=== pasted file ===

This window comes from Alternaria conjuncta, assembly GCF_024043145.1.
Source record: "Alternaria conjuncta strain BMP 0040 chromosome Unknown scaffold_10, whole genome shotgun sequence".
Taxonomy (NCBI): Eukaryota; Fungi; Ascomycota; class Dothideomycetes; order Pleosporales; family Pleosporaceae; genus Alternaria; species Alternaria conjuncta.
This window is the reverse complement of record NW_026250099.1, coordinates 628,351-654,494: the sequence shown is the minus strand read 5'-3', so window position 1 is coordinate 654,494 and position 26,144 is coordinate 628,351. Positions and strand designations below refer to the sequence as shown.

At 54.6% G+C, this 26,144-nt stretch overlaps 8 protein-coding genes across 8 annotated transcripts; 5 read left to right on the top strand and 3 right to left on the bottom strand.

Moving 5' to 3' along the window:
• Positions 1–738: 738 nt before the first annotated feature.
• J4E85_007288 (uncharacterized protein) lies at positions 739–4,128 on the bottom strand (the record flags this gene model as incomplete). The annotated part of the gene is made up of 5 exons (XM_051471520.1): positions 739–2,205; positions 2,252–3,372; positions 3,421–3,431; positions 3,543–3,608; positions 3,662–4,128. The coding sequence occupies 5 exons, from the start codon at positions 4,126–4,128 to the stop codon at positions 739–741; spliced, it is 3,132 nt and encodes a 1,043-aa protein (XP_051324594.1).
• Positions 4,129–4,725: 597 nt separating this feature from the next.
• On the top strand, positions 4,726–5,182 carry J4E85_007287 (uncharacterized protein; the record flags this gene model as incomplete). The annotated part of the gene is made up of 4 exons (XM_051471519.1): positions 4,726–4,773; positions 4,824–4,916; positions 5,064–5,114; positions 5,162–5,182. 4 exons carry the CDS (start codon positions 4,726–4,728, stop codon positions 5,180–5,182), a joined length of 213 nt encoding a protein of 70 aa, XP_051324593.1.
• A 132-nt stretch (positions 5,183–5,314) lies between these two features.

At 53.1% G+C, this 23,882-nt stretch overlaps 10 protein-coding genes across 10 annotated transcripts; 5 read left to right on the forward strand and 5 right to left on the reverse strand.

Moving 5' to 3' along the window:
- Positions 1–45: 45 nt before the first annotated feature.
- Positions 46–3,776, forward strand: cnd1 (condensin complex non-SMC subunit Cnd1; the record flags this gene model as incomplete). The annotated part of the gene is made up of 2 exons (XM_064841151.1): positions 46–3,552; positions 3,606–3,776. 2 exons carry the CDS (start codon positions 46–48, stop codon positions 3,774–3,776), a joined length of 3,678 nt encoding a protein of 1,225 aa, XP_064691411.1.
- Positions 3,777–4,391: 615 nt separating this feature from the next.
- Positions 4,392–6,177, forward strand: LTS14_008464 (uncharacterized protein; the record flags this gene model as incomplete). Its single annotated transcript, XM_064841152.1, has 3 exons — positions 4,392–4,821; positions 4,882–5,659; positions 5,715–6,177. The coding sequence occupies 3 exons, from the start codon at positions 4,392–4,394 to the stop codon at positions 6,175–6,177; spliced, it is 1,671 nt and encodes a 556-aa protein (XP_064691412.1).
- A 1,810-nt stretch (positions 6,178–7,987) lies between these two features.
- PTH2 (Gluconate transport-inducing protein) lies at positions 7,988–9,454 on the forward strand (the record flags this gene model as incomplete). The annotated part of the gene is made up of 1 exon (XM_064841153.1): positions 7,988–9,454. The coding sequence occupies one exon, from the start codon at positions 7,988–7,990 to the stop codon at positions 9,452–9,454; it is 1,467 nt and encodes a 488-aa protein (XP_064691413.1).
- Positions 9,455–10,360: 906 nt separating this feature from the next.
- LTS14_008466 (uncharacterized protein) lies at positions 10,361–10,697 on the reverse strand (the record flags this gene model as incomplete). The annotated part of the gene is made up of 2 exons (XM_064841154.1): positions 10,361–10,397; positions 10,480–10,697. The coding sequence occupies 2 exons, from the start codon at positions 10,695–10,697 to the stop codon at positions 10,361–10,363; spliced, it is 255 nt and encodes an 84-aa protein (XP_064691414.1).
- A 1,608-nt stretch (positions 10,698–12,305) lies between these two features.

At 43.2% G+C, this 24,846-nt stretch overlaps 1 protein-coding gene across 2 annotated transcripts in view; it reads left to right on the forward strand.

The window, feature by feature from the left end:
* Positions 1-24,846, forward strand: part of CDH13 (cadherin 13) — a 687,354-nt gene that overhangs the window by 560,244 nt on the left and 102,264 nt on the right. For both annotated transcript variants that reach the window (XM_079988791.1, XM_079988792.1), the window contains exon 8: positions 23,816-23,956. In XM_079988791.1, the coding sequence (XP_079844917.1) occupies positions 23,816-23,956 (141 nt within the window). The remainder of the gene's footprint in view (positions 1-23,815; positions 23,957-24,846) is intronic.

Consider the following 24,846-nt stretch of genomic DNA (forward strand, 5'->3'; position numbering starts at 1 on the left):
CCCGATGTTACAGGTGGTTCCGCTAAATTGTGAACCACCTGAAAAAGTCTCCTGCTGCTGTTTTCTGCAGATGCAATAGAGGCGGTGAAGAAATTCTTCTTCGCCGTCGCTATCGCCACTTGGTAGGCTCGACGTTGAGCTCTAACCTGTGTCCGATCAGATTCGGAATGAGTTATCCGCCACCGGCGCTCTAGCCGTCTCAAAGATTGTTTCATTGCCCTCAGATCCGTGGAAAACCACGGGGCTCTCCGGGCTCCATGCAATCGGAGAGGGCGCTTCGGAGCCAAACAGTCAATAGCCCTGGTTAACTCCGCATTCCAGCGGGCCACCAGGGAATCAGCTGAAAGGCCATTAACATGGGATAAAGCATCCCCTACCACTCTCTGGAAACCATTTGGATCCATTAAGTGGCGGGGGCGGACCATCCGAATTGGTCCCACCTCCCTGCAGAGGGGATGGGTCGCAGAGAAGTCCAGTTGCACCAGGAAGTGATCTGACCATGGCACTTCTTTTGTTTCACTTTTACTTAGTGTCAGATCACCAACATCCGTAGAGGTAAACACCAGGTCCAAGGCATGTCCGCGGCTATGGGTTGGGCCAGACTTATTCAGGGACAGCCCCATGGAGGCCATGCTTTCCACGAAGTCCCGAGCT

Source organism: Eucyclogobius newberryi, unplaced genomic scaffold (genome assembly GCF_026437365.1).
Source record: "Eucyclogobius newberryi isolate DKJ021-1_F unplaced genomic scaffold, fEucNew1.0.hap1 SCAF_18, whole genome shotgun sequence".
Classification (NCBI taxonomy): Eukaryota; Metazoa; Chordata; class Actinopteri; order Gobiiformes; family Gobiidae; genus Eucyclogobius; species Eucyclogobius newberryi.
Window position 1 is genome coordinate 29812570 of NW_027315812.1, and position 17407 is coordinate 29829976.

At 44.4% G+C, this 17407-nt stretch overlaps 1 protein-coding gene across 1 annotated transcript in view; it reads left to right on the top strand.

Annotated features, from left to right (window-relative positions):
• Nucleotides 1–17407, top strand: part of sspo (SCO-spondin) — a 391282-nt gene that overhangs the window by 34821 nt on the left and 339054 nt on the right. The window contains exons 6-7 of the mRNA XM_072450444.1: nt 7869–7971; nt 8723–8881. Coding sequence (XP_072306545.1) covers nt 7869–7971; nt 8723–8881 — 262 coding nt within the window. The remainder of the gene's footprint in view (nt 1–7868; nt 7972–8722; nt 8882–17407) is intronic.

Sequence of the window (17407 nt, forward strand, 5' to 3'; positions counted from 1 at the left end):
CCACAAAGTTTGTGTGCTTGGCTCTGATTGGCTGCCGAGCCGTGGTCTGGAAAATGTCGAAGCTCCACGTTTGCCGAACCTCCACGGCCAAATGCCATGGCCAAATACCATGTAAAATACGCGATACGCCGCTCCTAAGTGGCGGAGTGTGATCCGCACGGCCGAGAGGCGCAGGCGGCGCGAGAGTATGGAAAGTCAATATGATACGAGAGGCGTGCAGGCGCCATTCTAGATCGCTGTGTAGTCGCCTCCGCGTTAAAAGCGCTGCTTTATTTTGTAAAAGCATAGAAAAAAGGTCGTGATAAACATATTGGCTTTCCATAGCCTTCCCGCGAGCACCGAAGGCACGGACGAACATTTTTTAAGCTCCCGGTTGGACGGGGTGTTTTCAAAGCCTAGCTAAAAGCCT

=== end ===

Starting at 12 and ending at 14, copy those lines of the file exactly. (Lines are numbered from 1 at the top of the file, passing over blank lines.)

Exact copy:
At 53.1% G+C, this 23,882-nt stretch overlaps 10 protein-coding genes across 10 annotated transcripts; 5 read left to right on the forward strand and 5 right to left on the reverse strand.

Moving 5' to 3' along the window:
- Positions 1–45: 45 nt before the first annotated feature.